SYDNEY (Reuters) – Barnacles encrusted on a piece of plane debris that washed up on the French island of Reunion might help unravel the mystery of missing Malaysia Airlines flight MH370 that disappeared last year with 239 passengers and crew on board.
Malaysia said on Sunday the piece of debris, a 2-2.5 metre (6.5-8 feet) wing surface known as flaperon, had been identified as being from a Boeing 777, the same model as the missing Malaysian plane. Investigators in France are expected to determine whether the piece came from MH370 or not by Wednesday.
MH370 is believed to have crashed in the southern Indian Ocean, about 3,700 km (2,300 miles) away from Reunion.
Based on photographs, ecologists in Australia believe the crustaceans clinging to the wing piece are goose or stalk barnacles.
“Barnacle shells … can tell us valuable information about the water conditions under which they were formed,” said Ryan Pearson, a PhD student at Australia’s Griffith University who is studying the shell chemistry of barnacles to determine migration patterns of endangered loggerhead turtles.
The technique is also used to study the movement of whales.
Experts analyse barnacle shells to determine the temperature and chemical composition of the water through which they passed to help reveal their origin.
While the technique could help narrow the area of the search for MH370 to within tens, or hundreds, of kilometres, it was unlikely to pinpoint an exact location, Pearson said.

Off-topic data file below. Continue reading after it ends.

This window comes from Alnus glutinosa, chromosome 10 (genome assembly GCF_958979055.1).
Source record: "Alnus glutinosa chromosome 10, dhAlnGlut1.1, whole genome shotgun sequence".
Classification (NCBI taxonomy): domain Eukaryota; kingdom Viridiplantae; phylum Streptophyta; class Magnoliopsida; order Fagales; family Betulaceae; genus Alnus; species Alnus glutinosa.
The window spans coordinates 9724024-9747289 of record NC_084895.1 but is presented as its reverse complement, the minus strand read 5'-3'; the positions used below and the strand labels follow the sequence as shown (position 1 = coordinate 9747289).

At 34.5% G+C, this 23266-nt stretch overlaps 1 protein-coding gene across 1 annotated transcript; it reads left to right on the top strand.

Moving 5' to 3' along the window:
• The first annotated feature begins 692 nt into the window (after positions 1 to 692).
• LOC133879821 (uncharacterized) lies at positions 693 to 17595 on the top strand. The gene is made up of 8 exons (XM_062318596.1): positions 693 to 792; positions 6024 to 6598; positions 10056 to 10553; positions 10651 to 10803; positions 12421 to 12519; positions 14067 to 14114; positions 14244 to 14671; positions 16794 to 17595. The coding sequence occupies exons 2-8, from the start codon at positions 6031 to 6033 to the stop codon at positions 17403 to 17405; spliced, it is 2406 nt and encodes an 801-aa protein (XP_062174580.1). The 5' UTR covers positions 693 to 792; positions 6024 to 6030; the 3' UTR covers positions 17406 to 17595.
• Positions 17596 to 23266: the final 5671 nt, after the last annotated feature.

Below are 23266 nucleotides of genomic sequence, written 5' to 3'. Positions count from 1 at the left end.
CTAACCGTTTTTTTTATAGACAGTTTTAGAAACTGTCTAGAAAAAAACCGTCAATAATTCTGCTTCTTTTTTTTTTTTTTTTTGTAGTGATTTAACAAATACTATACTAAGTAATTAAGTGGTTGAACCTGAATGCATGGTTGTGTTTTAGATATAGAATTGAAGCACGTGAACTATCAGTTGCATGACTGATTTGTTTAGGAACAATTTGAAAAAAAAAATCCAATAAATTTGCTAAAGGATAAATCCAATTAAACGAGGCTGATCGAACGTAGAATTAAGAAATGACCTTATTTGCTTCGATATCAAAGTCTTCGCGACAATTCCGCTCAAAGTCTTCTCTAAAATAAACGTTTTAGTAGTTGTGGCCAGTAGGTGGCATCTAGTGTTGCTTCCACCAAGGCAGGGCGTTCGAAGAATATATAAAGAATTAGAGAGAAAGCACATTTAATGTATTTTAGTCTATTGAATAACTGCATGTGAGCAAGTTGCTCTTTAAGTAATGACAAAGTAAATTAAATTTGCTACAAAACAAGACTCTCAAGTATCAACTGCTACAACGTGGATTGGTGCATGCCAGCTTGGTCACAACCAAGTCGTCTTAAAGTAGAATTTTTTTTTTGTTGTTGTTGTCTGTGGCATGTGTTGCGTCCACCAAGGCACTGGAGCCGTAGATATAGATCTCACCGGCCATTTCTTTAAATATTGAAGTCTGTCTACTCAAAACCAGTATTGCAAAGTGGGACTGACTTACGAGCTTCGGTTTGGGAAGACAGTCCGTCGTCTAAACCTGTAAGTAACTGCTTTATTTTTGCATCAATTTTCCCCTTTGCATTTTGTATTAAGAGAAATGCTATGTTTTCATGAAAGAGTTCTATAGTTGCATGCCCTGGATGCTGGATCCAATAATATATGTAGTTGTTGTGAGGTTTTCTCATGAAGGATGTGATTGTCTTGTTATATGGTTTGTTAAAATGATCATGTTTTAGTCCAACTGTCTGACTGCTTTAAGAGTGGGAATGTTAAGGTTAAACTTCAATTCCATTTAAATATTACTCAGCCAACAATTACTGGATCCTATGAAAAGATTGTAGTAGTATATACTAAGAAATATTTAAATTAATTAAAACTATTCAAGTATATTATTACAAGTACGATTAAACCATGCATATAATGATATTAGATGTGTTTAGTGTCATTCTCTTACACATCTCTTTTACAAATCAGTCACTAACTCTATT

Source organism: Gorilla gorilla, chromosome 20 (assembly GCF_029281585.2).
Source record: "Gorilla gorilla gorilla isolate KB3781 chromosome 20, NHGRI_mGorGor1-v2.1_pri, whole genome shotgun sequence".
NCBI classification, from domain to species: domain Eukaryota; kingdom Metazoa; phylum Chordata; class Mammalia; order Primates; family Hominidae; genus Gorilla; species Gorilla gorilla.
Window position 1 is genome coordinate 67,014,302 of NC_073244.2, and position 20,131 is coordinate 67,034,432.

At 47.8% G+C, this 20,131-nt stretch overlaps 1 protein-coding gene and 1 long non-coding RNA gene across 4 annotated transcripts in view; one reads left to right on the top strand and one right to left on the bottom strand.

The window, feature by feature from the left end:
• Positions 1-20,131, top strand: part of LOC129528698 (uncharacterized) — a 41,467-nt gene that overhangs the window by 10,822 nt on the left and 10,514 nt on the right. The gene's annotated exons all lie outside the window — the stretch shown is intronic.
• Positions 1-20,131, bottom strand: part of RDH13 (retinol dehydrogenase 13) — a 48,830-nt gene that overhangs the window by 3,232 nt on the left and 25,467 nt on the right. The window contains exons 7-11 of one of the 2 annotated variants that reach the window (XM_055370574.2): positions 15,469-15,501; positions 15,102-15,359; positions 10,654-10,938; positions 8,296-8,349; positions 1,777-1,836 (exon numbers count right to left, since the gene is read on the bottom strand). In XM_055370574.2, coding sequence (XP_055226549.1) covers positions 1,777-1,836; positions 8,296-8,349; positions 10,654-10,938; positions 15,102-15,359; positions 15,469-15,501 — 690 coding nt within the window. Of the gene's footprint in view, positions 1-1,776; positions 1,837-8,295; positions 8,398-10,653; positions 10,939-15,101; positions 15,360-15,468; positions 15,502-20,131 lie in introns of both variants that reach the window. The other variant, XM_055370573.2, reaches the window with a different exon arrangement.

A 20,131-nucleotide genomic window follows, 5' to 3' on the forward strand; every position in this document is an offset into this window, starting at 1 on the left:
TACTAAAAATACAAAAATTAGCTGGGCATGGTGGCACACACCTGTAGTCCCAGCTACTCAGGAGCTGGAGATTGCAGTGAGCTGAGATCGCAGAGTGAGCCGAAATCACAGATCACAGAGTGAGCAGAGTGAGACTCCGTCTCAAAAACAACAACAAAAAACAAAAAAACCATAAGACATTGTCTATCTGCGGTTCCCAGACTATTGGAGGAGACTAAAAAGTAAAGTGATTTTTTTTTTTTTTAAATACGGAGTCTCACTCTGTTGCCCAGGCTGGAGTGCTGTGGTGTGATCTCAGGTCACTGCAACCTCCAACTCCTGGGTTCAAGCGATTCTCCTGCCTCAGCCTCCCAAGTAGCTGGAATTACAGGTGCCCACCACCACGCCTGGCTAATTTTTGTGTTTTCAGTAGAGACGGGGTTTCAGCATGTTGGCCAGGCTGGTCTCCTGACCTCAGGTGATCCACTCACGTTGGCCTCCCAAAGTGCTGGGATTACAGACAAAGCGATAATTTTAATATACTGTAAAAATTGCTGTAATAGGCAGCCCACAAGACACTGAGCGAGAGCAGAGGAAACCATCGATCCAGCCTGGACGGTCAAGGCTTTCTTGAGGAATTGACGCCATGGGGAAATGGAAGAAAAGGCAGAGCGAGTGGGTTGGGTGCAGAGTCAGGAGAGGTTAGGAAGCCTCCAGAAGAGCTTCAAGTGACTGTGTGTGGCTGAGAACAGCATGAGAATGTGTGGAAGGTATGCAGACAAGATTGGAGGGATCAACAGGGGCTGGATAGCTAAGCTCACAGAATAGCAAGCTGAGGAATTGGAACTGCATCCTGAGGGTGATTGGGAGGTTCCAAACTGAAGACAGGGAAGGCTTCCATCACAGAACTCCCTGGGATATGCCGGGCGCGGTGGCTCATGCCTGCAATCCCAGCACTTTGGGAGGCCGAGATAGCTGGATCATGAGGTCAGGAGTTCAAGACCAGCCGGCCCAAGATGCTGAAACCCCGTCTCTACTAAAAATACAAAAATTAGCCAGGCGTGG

Barnacles can be aged, based on growth rates and size. If the barnacles on the debris are older than the date MH370 went missing, it would rule it coming from that plane, said Melanie Bishop a professor at the Department of Biological Sciences, Macquarie University.
Ecologists would look at whether the barnacles were on the surface of the flaperon or confined to the sides as that could indicate whether the debris moved on the surface of the water or was submerged.
The investigators in France would also be on the lookout for other organisms such as tube worms, coralline red algae or shellfish that could also provide clues.
Marine archaeologists study barnacles for clues about shipwrecks but this was believed to be the first time they will be studied to determine the fate of an airliner.
“It’s a nice example of the unexpected ways that discovery research can be surprisingly useful in tackling new problems in different contexts,” said professor Angela Moles, evolution and ecology research centre at the University of New South Wales.
(Reporting by Swati Pandey; Editing by Robert Birsel)